My Unagi (eel!) bento box
My Unagi (eel!) bento box

The food arrived promptly and I gathered my chopsticks, skewered a piece of eel and went for it. Luckily I wasn’t disappointed, the eel was soft to the point of almost melting on your tongue, tasting like oily fish but with a quite unique, subtle flavour. It was cooked in a sauce that complimented rather than overpowered it. Mr TLC had a bite and despite his initial reservations was also impressed. The sashimi was fresh and delicious especially when dunked into the obligatory soy sauce, wasabi and pickled ginger. Salmon and cucumber sushi rolls and a couple of pieces of salmon sushi made of the rest of my plate, along with some pickled cucumber slices and lettuce. As if there wasn’t enough salmon going on already, the skewers were cooked to perfection, with a sweet and slightly salty sauce.

Baby snacks
Baby snacks

Little dude happily munched on some rice cakes and a sliver of cucumber as he’d eaten before we left, and we were able to get on with devouring our lunch.
Oh yes another thing about the decor, gone is the wide screen TV playing Japanese pop songs. This is bittersweet for me as it was always pretty entertaining, but definately distracting when out for a sociable meal. In the new place they play more chilled Japanese music (when we were there), and no vids.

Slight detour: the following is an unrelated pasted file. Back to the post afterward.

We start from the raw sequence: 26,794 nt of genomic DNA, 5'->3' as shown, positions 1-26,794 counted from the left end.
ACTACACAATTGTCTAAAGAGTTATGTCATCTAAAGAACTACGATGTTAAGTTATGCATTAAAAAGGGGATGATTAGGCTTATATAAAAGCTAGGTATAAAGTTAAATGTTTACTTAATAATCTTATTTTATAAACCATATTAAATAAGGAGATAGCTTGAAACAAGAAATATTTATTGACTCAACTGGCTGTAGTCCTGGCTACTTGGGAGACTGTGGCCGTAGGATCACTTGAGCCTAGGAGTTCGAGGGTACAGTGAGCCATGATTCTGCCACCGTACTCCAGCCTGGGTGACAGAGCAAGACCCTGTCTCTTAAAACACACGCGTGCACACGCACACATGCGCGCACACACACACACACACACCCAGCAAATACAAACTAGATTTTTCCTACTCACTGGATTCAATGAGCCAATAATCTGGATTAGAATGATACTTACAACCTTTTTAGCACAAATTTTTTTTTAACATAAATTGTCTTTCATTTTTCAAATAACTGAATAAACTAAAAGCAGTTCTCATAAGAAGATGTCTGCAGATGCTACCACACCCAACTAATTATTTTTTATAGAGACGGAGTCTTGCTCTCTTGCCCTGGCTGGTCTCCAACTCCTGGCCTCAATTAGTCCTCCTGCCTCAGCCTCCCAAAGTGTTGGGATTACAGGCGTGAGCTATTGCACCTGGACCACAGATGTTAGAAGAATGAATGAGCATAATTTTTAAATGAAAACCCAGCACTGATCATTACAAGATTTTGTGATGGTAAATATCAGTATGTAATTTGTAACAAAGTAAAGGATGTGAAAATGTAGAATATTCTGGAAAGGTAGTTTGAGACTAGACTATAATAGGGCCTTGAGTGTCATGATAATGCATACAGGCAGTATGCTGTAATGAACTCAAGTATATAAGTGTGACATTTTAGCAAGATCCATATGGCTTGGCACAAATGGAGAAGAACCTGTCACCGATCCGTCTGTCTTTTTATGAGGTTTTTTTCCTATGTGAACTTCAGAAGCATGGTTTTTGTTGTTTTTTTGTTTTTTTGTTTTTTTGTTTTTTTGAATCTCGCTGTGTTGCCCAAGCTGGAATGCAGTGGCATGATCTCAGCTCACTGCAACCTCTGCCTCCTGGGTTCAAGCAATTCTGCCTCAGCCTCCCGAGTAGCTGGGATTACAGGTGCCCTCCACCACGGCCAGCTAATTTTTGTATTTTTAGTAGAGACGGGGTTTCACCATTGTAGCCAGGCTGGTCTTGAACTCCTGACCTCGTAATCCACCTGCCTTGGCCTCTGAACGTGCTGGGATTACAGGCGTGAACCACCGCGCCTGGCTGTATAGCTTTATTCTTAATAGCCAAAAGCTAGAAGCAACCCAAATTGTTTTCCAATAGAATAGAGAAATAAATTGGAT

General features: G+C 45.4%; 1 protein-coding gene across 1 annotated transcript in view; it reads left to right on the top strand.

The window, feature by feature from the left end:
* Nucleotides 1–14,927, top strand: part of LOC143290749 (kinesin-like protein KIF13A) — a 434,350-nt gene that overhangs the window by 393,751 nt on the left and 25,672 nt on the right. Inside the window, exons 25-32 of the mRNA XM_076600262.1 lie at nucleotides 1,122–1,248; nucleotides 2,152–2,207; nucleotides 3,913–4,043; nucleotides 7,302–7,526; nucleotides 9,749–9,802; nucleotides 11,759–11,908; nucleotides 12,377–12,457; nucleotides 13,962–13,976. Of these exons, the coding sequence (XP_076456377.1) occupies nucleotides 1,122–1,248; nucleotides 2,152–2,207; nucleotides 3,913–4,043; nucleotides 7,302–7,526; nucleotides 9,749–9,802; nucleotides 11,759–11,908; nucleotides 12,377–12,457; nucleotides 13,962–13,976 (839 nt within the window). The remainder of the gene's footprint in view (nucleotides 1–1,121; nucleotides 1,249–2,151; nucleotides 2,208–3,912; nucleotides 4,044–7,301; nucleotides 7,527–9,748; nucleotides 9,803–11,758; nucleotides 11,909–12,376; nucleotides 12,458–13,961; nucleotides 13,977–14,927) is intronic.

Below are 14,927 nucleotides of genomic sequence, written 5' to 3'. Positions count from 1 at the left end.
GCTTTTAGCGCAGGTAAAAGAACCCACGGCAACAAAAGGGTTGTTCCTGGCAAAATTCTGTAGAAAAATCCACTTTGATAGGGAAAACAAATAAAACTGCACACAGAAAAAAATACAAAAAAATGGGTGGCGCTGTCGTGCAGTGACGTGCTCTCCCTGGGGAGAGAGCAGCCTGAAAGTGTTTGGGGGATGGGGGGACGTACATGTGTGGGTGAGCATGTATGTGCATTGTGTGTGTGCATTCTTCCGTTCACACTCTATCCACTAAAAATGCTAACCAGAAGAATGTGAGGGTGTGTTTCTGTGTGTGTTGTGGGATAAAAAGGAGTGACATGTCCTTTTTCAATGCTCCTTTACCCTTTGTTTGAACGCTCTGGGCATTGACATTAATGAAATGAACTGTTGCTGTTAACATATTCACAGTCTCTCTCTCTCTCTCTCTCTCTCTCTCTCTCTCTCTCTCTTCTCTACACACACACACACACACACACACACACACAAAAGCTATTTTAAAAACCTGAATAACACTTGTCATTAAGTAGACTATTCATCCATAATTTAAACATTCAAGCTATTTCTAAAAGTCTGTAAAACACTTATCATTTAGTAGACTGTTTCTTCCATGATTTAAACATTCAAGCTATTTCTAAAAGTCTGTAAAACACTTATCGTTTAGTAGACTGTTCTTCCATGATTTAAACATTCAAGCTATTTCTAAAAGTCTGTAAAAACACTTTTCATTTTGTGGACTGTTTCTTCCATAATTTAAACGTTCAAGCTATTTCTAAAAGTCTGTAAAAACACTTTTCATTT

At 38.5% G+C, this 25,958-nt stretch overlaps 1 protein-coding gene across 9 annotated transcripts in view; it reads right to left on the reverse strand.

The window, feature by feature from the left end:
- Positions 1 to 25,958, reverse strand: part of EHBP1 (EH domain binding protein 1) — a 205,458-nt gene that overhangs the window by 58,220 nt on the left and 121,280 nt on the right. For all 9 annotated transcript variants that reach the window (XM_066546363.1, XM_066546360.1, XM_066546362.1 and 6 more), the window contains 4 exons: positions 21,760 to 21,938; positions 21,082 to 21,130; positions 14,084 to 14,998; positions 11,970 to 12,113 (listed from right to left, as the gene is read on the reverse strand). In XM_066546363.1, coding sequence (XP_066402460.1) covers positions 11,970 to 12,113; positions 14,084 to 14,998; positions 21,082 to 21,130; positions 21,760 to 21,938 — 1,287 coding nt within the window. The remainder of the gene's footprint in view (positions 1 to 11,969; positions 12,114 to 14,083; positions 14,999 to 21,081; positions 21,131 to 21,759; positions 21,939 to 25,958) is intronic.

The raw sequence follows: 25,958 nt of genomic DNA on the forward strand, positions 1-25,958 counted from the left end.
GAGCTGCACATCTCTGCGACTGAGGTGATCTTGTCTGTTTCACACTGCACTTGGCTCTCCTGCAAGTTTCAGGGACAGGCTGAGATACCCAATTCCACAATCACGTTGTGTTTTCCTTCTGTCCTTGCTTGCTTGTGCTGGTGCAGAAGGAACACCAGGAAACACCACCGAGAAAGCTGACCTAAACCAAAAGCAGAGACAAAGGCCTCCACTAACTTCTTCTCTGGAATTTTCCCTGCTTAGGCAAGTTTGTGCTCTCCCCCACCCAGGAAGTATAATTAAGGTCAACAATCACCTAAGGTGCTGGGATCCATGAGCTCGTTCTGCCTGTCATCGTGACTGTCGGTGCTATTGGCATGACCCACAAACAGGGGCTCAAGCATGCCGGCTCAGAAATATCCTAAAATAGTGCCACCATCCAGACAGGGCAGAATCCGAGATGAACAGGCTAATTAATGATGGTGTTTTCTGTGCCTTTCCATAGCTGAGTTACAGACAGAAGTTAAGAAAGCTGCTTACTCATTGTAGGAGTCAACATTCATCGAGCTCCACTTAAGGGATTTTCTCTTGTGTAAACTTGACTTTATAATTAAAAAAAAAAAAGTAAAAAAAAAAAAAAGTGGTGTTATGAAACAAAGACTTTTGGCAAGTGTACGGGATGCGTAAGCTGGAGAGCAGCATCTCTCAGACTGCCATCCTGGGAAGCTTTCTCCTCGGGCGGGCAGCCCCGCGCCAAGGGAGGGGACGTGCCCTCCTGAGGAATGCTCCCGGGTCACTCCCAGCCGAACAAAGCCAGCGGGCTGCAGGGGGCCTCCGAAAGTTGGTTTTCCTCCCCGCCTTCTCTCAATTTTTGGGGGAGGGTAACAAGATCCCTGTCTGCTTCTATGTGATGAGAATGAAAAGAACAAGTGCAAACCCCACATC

When we’d demolished as much fish and rice as we could manage we settled up, no room for dessert and keen to crack on with the matter in hand – curtain shopping. We couldn’t fault either the food or service at St. Sushi, it was a pleasure and the Mr is already planning our next visit. Also, I have now become an eel fan! Fascinating and tasty, I’d always discounted them previously. “Will you try jellied eel when we’re in London?” Asked the Mr. I shuddered at the thought, I think that might be taking it a step too far…!

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*Eel Facts

  • Eels are indeed fish (despite their serpent like features), can swim backwards, and their blood is toxic to humans so they can’t be eaten raw.
  • They have weak jaws and a few tiny teeth, so they have to spin wildly to break apart and kill their prey.
  • They are born in the sea but live most of their lives in freshwater, where they go through many physical changes in their lifetime and are caught early on and fed up in tanks.
  • Very few have been successfully bred in captivity.
  • Most fascinatingly of all, European and North American eels are all born and (if they make it) die in the same, far flung place – the Sargasso sea, a two-million-square-mile whorl in the Atlantic Ocean, south of Bermuda. No one knows quite why as they’ve never been able to successfully track them or see them reproduce in the wild. Up untill a century ago no one really knew how they reproduced, in fact Aristotle thought they were sexless and spontaneous generators that grew “from the guts of the earth.”
  • They are also pretty valuable due to overfishing, and most American and European eel are bought by China and South Korea where they are gutted, grilled on mass and sent back on the rest of the world.

Toon Lunch Club = educational, who knew?! 😉